There are a lot of people who spend a fortune on different bits and training trying to get a mule to keep its head down when the problem is a tooth issue. I have talked to people who have ridden the

same mule for years going down the road with no real control simply because the mule was trying to tell them their teeth or back hurt.

 Couple a back issue with a dental problem in your mule and you have the makings of some really unpleasant riding. A mule with the wrong mindset can combine these as a real excuse to give you

some really memorable trail time. We have preached for years now the four parts of saddle fit as originally enumerated by a Colorado saddle maker. One is the mule, next the pad, the saddle, and finally the rider. Couple this with a vet check of the teeth and you are on your way to solving the problems you may be having.

 You can do all the training you want to get the mules head down, but if you are fighting a dental problem, all the training hours are a wasted effort. If the saddle is hurting the mule, all the training to get their head down is likewise throwing effort after foolishness.

 In your effort to evaluate the problem you may be having, fit and adjustment of all your tack is of utmost importance. I have seen people going down the trail with their bridle not properly adjusted and complaining all the time that they can’t keep their mule from throwing its head. I have seen people with a death hold on the reins making the same complaint. I have also observed riders with a bit that looked more like a bear trap complaining about a lack of control of their mule. At the same time, I have seen mules that were simply not broke and no amount of tack can overcome that problem. In this light, several years ago, a lady in Oregon asked me to evaluate her horse for a new saddle. She said she was having all kinds of problems with the big gelding. After working with the horse, it was obvious he was simply not broke. They devoted a year to his schooling, and he now carries one of our saddles.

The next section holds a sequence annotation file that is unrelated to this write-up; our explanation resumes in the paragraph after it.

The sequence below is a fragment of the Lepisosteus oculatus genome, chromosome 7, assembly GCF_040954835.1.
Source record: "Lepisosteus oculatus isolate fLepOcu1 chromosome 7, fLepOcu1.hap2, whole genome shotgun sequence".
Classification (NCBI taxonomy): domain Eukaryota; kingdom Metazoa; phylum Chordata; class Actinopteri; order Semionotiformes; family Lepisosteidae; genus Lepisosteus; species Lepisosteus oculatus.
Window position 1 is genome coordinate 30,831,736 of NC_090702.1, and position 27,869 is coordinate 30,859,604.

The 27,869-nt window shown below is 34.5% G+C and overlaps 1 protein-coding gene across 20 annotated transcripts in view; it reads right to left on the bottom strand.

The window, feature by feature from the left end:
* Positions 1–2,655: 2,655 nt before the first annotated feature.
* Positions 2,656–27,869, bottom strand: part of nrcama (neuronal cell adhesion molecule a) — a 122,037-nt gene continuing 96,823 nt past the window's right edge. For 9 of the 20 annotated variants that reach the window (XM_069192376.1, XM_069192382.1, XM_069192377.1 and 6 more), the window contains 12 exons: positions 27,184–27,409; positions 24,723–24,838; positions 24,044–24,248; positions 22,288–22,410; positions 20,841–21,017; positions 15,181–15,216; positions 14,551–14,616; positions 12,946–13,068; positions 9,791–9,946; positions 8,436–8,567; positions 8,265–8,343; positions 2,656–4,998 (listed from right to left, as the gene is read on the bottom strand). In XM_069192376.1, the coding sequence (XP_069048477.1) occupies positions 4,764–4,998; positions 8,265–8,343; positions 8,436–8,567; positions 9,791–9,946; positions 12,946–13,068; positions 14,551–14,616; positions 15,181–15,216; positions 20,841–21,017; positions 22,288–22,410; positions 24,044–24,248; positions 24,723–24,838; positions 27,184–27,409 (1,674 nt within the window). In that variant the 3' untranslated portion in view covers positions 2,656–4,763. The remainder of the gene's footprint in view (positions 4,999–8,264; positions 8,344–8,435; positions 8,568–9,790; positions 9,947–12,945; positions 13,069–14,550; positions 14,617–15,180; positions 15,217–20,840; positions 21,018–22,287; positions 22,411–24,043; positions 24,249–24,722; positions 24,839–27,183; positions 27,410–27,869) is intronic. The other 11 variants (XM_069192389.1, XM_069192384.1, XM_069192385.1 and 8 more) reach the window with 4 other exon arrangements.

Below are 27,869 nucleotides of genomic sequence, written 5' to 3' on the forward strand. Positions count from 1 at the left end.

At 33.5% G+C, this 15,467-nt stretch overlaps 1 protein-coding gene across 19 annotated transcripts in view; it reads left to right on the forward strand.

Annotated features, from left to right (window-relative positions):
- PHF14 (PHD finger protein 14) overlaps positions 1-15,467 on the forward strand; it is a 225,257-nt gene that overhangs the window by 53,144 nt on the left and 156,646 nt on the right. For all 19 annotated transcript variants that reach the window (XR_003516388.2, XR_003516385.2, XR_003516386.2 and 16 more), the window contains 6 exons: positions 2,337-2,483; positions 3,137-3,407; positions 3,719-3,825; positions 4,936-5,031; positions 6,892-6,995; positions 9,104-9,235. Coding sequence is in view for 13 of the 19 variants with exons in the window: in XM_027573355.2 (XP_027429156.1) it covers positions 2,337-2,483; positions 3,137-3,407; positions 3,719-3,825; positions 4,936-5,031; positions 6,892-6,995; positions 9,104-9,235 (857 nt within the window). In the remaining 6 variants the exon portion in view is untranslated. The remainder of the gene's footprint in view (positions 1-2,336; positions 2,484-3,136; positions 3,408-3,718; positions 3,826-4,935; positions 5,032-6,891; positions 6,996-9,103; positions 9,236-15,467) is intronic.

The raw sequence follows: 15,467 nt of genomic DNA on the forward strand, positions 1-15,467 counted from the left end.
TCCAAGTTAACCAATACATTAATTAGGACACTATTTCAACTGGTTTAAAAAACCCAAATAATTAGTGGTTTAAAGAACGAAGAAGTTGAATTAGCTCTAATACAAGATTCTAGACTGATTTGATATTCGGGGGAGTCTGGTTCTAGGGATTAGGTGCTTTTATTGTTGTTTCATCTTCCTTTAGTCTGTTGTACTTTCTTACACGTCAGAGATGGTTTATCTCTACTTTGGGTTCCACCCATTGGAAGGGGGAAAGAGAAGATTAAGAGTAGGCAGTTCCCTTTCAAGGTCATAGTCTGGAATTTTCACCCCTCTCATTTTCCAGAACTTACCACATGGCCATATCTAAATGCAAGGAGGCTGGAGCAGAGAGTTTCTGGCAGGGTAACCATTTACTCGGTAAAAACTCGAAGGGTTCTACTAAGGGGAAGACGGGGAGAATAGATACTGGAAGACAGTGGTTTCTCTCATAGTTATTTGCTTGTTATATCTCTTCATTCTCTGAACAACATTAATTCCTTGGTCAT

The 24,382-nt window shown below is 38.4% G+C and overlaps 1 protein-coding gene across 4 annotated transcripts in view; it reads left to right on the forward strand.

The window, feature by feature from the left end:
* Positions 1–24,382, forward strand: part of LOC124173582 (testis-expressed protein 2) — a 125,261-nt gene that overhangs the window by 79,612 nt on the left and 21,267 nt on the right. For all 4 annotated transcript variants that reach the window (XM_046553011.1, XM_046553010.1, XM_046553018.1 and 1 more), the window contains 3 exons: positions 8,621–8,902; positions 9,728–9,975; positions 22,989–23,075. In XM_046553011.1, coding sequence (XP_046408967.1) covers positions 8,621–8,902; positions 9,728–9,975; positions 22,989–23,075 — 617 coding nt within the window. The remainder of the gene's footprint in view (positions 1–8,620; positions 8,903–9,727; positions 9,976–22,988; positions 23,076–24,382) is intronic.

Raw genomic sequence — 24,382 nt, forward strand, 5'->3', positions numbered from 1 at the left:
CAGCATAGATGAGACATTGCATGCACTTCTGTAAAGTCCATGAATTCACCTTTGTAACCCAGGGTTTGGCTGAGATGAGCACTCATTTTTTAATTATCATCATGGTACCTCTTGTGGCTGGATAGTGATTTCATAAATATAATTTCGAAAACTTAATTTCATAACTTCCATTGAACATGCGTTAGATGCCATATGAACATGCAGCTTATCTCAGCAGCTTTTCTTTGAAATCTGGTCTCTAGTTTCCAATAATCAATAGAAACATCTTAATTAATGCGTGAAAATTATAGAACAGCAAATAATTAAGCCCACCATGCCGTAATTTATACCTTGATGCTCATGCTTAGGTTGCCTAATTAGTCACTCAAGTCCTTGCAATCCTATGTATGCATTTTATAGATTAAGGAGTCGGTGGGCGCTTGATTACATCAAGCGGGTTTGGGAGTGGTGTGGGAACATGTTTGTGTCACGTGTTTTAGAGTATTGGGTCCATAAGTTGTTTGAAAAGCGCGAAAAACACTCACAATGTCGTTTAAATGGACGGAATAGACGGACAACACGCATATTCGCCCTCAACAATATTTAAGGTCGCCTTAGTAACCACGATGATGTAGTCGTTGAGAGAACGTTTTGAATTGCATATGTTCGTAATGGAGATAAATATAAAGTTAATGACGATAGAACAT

Years ago, I bought a rescue mule. When I first went to see him, the seller was riding him with a big heavy bit with almost no tongue relief. The mule was throwing his head, refusing to stop, and

generally not being very manageable. I told the man I had seen enough and asked him to unsaddle him. While he was putting his tack away, I opened the mule’s mouth, and at some time in his life, his

tongue had almost been cut off by some rough handling. The tongue had healed with only one half of the tongue attached at the location of the cut. I told the seller I would be back the next day to ride the mule with my tack. The next day, I tacked the mule with a mechanical hackamore. He dropped his head and walked off like a real gentleman. Later, I found he would work just fine in a bit with a massive amount of tongue relief and properly adjusted in his mouth. When things aren’t going well with a mule, and things just aren’t right, the mule’s reaction is trying to tell you he hurts. Don’t continue on in the face of this. Our challenge is to slow down, evaluate the reactive behavior and how it can relate to tack, teeth, skeletal issues, or a combination of all of these.

 Tu Amigo, Terry

To contact Terry Wagner for information on this article or prior articlesemail:tbmsaddles@gmail.com